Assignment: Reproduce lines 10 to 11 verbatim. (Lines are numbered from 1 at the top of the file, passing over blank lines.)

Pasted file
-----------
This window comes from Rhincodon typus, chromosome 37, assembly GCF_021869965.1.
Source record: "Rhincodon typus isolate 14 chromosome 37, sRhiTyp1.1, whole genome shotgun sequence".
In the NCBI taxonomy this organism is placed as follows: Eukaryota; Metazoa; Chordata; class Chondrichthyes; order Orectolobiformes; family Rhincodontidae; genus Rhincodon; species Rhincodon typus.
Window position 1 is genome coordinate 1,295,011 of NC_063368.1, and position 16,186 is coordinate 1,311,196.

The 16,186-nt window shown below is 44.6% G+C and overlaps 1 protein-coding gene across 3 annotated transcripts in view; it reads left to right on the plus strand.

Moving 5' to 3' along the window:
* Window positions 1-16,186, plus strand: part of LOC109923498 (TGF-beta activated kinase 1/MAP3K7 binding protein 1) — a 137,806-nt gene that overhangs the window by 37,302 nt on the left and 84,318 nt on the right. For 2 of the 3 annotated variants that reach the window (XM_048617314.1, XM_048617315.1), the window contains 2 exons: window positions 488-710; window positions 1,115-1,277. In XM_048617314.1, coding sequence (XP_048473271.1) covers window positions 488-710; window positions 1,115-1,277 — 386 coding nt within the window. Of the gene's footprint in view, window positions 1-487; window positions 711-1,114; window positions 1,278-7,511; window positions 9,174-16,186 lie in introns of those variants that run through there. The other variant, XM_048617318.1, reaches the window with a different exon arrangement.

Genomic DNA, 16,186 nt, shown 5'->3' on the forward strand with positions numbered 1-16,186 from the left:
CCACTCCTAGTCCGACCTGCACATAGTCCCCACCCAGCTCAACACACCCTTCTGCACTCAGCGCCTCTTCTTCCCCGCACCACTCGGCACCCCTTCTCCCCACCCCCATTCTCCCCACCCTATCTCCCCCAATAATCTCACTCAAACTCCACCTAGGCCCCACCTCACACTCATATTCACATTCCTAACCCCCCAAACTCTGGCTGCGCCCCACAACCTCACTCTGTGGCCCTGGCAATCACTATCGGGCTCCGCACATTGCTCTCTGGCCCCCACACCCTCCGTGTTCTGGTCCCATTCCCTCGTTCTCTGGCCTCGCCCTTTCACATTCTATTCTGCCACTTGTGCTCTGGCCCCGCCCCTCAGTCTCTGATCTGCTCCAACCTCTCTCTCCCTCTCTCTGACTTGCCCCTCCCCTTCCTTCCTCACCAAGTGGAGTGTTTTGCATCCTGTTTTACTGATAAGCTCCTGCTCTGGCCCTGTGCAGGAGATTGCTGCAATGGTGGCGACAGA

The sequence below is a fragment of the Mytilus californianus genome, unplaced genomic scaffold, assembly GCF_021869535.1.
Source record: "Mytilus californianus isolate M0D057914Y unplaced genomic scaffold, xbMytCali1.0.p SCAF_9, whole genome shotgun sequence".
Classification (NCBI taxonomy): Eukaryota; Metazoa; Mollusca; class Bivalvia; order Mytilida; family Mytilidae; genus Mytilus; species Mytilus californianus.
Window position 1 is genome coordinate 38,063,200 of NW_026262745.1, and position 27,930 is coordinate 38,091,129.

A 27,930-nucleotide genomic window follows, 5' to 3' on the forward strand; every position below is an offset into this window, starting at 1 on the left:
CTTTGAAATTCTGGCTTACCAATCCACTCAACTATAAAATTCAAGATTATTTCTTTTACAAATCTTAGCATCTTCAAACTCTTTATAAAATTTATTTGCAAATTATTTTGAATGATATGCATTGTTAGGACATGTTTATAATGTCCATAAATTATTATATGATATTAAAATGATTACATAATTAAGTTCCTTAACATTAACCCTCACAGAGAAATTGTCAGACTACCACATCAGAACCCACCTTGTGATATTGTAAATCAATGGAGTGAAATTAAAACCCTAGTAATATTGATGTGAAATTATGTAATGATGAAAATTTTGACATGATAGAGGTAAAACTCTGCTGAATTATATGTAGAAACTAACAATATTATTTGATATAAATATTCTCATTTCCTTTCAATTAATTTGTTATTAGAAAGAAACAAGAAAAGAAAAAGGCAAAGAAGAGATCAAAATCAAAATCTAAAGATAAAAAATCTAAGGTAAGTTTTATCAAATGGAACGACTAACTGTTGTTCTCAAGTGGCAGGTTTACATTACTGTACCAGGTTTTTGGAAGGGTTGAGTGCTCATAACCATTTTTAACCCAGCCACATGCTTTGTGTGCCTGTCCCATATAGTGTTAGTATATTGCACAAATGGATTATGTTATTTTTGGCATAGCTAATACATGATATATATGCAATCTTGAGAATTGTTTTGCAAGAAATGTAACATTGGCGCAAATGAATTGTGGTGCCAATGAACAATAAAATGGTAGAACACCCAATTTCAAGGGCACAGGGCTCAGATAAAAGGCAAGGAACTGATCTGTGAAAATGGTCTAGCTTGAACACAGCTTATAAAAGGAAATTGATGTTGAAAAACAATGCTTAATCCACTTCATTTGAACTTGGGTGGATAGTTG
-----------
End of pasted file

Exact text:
The sequence below is a fragment of the Mytilus californianus genome, unplaced genomic scaffold, assembly GCF_021869535.1.
Source record: "Mytilus californianus isolate M0D057914Y unplaced genomic scaffold, xbMytCali1.0.p SCAF_9, whole genome shotgun sequence".